Hiking Solo in Norway: Voss - Åsedalen - Solrenningen

After a day off in Voss, I was ready to embark on the second leg of my solo Norwegian adventure. I had to decide on the trail choice – I had about a week to reach Ortnevik by the Sognefjorden.

I started my Norwegian adventure in Bergen, took a train to Dale and started my hiking trip toward Høgabu. Next, I moved from Høgabu toward Vending and on then from Vending to Voss. I think hiking solo as a woman in Norway is absolutely fantastic - you can read all about it in this post.

Initially I wanted to simply climb up from Voss toward Slettafjellet and continue on my way from Dale, near Bergen. But during my unending descent into the valley where Voss lay, I wasn’t exactly thrilled to do the climb up on the other side. I don’t mind some uphill walking – that’s what mountains are about. But the thought to climb about 800 m up in one day was … terrifying.

It’s all about the views for me, not the climbing…

And so I started to look into alternative ways to get into the mountains. I checked train and bus routes where I could catch a trail. I found one option that proved a good idea: catching the bus form Voss to Vikoyri through Myrkdalen. The bus climbs up to the mountains on narrow roads (a treat in itself) and I could stop at a junction where my trail started.

There was nothing there except for a few summer cottages, RVs and a dirt road toward Bjergane. The map showed it was an 8 km walk on this dirt road, around a Svartavatnet lake. Thanks to taking the bus ride I was already at 1000 m level. I started the walk pretty late because the bus left Voss at 3:50 pm. Although the summer days in Norway are crazy long, I didn’t want to walk late into the night.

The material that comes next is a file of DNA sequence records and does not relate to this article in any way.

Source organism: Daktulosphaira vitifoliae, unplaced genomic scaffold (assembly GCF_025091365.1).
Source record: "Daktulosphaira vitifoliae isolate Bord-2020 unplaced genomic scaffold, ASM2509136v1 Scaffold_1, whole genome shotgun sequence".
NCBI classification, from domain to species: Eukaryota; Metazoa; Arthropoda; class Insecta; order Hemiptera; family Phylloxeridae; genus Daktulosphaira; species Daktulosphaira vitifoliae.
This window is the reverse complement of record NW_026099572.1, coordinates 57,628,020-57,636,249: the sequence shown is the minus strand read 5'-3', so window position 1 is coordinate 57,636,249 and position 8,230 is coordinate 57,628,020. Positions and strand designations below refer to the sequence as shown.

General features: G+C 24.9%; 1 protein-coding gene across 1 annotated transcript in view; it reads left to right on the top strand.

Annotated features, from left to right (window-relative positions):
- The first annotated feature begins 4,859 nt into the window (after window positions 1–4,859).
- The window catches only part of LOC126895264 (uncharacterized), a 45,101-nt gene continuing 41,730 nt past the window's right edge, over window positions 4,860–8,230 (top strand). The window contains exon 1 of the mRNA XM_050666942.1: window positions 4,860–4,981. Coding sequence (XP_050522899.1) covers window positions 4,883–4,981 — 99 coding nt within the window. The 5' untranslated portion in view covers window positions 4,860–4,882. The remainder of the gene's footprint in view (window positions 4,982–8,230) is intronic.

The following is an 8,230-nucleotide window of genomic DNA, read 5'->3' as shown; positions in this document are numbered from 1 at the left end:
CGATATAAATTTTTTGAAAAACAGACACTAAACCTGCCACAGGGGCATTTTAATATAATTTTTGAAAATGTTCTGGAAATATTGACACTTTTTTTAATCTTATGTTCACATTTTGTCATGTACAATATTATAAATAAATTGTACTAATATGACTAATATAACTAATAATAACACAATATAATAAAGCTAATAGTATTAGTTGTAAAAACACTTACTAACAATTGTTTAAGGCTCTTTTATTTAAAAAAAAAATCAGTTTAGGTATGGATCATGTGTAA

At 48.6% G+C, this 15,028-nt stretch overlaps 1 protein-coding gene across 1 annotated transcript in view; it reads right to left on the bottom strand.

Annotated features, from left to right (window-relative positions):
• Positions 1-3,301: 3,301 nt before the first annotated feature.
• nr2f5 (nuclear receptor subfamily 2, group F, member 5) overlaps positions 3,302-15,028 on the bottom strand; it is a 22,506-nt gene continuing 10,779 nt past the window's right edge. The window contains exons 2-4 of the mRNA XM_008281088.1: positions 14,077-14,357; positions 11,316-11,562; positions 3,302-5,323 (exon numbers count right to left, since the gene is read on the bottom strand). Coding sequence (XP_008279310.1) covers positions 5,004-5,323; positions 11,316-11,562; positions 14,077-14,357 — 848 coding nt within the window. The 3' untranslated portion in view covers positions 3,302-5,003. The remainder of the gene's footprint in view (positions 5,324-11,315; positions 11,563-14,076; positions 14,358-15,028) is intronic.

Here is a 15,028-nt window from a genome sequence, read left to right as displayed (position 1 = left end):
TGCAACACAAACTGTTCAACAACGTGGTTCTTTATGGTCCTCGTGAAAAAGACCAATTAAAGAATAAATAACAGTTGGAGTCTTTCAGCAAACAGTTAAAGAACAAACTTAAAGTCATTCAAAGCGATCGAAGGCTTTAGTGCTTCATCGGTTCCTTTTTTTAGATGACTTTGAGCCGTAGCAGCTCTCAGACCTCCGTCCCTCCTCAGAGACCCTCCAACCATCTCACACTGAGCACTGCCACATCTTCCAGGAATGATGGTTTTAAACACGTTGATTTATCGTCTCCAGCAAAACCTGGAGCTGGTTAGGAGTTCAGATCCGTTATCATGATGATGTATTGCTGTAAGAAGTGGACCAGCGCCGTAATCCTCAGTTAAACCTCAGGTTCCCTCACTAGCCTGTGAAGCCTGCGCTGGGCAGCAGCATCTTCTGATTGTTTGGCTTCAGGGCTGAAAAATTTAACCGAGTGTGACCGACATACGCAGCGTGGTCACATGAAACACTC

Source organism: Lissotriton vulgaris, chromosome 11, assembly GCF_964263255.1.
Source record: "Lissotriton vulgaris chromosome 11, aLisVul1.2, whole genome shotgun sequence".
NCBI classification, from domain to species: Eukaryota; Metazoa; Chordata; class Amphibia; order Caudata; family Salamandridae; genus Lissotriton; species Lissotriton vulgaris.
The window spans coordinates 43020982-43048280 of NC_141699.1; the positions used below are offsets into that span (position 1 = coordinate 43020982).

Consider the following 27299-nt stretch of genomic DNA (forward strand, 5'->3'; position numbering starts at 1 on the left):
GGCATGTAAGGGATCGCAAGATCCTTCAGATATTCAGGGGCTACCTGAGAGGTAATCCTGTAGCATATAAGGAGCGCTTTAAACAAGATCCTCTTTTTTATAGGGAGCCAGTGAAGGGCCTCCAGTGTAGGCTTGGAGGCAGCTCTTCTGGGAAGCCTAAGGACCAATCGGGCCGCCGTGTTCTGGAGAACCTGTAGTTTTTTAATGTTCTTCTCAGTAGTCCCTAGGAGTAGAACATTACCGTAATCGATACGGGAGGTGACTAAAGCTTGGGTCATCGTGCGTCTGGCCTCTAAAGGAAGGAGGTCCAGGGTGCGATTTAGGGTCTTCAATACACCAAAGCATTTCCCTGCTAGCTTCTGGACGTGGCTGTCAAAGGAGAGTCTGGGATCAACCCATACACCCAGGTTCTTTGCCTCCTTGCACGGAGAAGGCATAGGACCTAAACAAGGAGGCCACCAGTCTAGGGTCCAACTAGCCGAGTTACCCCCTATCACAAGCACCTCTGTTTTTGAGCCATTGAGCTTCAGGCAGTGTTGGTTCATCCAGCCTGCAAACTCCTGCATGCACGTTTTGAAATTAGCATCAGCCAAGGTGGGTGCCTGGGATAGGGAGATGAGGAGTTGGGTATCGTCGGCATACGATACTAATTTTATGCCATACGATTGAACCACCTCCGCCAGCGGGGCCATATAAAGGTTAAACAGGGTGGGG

The place seemed to be popular with RV-ers and other holiday goers so every now and then a car passed me by causing huge clouds of dust for me to inhale. I saw on the map that there was a shortcut trail which would take me off the dirt path. It didn’t look like there were any suitable camping spots so I decided to take it.

Finding a wild camping spot for the night

The trail had very fainted markings and wasn’t used much. In the beginning the path was pretty clear but later on it started to disappear and it was getting more and more difficult to discern the right direction. The terrain got also more difficult, with plenty of loose rocks and boulders. I started to doubt my decision of taking this path – walking on the dirt road would have been longer and boring but at least clear and fast.

Finally, when I found a bit of a flat and level ground I decided to call it a day. Ahead of me was a field of boulders and avalanche of rocks with no trail markings. It was too late to begin navigating my way through all of that as it was already 7:30 pm, so I pitched my tent on a ridge overlooking a lake.

There was some rain during the night I woke up to a cold and gloomy morning. I didn’t feel like getting out so read for a while. Then the sunshine got through the clouds and kicked me out from the warmed up tent.

Navigating boulders, rocks, and snow